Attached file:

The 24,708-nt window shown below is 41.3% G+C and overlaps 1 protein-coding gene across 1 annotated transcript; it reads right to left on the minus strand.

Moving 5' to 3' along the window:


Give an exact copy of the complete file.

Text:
The 24,708-nt window shown below is 41.3% G+C and overlaps 1 protein-coding gene across 1 annotated transcript; it reads right to left on the minus strand.

Moving 5' to 3' along the window: